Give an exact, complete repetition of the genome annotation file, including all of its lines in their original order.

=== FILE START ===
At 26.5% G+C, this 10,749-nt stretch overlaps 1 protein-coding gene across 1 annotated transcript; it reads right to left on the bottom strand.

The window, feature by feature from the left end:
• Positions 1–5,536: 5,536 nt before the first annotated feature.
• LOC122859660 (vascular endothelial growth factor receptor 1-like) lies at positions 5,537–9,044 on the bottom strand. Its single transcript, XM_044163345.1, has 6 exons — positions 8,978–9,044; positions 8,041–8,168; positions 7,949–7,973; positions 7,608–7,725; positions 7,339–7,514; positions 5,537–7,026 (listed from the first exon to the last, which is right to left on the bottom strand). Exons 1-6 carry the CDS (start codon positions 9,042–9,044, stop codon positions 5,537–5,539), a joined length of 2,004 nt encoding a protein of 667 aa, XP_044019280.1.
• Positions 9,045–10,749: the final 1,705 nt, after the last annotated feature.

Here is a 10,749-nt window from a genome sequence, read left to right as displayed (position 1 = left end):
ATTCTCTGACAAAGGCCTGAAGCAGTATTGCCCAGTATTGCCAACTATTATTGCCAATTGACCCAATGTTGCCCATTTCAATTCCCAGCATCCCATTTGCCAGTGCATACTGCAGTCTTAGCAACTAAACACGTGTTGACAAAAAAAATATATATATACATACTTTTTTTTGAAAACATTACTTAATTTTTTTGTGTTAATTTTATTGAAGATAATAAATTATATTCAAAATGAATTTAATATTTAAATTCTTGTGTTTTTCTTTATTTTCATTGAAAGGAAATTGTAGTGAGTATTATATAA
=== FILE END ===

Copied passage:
At 26.5% G+C, this 10,749-nt stretch overlaps 1 protein-coding gene across 1 annotated transcript; it reads right to left on the bottom strand.

The window, feature by feature from the left end:
• Positions 1–5,536: 5,536 nt before the first annotated feature.
• LOC122859660 (vascular endothelial growth factor receptor 1-like) lies at positions 5,537–9,044 on the bottom strand. Its single transcript, XM_044163345.1, has 6 exons — positions 8,978–9,044; positions 8,041–8,168; positions 7,949–7,973; positions 7,608–7,725; positions 7,339–7,514; positions 5,537–7,026 (listed from the first exon to the last, which is right to left on the bottom strand). Exons 1-6 carry the CDS (start codon positions 9,042–9,044, stop codon positions 5,537–5,539), a joined length of 2,004 nt encoding a protein of 667 aa, XP_044019280.1.
• Positions 9,045–10,749: the final 1,705 nt, after the last annotated feature.

Here is a 10,749-nt window from a genome sequence, read left to right as displayed (position 1 = left end):
ATTCTCTGACAAAGGCCTGAAGCAGTATTGCCCAGTATTGCCAACTATTATTGCCAATTGACCCAATGTTGCCCATTTCAATTCCCAGCATCCCATTTGCCAGTGCATACTGCAGTCTTAGCAACTAAACACGTGTTGACAAAAAAAATATATATATACATACTTTTTTTTGAAAACATTACTTAATTTTTTTGTGTTAATTTTATTGAAGATAATAAATTATATTCAAAATGAATTTAATATTTAAATTCTTGTGTTTTTCTTTATTTTCATTGAAAGGAAATTGTAGTGAGTATTATATAA